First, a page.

If they happen early, that is.
Re-trading terms on an agreement at the closing table is one of the worst behaviors that happens in the real estate industry. A deal party, like a buyer or lender, will propose a deal that they will get “pregnant” , which means both sides have agreed to work toward consummating the deal. Saying yes in this way has the effect of excluding other potential choices, like selling your building to another bidder, pursuing financing with another lender, etc.
Re-trade: to change the terms of an agreement
So if someone spends a couple of months completing diligence, drafting and negotiating legal documents, and gets re-traded after having lost out on other opportunities, it’s a big deal. If they are now in a financial bind where they have no other choice but to proceed with the now altered deal, it’s awful. This can happen when there is an imbalance of power — one party that can live without the deal or has other leverage that puts them in a position of power. There’s a special place you know where for those that seek to manipulate people in this way as a regular course of business.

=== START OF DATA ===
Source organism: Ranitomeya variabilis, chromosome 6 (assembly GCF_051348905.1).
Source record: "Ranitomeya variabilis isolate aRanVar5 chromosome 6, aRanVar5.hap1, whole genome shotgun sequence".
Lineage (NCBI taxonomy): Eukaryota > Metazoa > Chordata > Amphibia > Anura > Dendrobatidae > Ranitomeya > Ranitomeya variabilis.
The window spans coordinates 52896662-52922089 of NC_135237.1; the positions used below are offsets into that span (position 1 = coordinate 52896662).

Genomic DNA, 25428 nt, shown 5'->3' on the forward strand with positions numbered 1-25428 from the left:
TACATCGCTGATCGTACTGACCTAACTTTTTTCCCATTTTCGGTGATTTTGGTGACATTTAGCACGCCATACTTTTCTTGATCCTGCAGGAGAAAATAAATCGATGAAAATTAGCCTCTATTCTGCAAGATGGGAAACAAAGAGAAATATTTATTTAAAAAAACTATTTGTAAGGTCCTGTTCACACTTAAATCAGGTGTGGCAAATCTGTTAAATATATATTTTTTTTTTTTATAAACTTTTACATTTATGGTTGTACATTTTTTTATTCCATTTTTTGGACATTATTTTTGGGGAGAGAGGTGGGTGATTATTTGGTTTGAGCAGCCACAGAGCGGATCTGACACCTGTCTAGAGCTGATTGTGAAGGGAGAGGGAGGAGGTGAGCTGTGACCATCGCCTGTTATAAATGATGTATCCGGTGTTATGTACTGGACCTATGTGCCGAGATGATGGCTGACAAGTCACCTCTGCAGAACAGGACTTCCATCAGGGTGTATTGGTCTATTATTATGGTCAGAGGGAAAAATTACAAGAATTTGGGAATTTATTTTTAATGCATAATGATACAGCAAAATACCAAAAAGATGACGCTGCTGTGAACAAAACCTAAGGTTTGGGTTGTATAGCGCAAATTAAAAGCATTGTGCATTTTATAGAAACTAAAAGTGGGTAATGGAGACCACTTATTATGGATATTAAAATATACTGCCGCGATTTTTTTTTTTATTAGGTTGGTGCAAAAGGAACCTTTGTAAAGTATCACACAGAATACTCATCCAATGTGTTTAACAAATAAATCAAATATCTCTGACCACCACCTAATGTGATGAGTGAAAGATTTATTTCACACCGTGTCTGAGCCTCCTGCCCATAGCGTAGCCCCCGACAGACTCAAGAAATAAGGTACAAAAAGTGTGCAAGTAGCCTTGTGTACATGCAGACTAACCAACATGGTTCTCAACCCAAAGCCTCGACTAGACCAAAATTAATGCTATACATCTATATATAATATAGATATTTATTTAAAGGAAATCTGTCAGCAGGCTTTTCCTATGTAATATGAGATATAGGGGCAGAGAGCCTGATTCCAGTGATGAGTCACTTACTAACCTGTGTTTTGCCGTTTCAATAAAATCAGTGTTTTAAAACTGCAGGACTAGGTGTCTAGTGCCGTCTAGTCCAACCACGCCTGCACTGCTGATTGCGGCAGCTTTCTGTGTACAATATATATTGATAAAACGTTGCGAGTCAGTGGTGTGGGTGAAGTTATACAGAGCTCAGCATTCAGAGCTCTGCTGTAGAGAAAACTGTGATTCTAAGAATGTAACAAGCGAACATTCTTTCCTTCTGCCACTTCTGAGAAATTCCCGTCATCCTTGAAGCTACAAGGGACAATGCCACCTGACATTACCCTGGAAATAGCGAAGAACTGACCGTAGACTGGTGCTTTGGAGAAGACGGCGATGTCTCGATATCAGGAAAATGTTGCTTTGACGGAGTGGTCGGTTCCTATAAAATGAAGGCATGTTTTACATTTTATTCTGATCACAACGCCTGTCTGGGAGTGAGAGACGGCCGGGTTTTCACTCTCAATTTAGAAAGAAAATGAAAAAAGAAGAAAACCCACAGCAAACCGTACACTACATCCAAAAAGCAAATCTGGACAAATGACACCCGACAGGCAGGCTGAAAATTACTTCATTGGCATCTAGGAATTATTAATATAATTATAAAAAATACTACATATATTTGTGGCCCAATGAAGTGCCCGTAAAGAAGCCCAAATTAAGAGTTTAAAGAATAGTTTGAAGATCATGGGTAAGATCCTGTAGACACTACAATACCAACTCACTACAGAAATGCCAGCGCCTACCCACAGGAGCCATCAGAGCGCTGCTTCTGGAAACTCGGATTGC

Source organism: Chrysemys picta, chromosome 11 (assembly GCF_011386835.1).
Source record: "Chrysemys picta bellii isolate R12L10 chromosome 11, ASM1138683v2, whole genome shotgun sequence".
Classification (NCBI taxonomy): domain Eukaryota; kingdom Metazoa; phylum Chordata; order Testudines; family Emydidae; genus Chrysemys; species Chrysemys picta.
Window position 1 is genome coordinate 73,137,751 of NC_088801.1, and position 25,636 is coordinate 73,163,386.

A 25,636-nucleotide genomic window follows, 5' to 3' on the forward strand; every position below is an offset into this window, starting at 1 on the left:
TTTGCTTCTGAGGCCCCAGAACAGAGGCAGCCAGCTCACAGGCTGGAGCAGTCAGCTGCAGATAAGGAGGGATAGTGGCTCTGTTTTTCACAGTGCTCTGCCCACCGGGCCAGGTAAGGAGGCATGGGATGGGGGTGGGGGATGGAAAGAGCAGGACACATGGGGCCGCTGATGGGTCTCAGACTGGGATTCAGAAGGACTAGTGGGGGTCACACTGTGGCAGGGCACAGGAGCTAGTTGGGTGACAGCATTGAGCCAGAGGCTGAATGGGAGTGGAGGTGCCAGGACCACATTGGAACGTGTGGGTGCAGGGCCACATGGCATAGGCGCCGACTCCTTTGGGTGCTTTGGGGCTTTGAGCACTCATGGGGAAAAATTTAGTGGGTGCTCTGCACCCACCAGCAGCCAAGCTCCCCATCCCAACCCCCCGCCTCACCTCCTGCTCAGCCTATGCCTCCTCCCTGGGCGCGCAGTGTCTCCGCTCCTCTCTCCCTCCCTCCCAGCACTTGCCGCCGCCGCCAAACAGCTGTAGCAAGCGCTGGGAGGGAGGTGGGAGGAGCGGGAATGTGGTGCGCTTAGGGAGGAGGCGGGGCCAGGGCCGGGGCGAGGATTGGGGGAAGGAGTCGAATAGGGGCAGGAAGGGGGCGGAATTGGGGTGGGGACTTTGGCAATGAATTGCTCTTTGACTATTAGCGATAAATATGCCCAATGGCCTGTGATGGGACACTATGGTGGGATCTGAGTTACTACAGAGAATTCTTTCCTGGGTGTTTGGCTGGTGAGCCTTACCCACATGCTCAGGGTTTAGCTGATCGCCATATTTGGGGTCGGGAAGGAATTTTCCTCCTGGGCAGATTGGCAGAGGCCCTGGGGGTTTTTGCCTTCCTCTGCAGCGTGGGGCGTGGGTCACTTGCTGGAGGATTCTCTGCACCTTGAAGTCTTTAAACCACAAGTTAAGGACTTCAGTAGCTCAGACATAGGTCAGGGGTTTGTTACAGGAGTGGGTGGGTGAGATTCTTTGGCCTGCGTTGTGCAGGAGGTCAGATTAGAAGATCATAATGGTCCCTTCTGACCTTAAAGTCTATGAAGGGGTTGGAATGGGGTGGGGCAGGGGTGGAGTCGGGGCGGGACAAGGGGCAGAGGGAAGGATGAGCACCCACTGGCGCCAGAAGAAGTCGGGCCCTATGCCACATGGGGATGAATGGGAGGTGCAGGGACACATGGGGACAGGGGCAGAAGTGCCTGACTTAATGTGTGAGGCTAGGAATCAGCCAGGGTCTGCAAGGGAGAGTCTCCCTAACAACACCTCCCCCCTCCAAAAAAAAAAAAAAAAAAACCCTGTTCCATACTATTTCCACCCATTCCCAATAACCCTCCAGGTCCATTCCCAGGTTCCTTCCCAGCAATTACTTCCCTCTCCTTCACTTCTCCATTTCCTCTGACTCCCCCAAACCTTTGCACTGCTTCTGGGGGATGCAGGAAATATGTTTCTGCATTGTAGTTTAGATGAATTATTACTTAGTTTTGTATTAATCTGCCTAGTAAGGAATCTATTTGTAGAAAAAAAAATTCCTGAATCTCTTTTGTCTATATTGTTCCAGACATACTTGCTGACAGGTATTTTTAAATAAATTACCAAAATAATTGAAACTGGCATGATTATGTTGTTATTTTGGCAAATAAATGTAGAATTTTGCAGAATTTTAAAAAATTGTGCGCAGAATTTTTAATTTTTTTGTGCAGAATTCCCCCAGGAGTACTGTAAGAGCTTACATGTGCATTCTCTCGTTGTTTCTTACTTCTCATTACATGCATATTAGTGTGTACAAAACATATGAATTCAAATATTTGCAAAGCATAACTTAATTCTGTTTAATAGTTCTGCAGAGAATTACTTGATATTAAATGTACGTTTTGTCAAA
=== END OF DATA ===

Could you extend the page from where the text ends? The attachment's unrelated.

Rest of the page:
But re-trading at the beginning of the process, before anyone has committed money or time that they can’t get back, is very different. At the beginning of a deal’s lifecycle, you want both parties to be nimble in assessing risk and opportunity. Alter numbers and terms as many times as it takes when a deal is in early stages because that will avoid the need to make changes later on.
Why doesn’t this happen more often in the real estate market?
Because there are a million different opportunities, and the one resource you can never get back is your own time.
Or is it?
While it’s true you can never recover lost time, there is another precious resource that makes the world go round, and losing it will far outstretch the gains of any single, short-term business decision you can make.
So here’s the moral of the story: re-trade those deals as many times as you’d like. Make the deal perfect. But do it at the right time, before committing. Once you’ve committed, honor your commitment.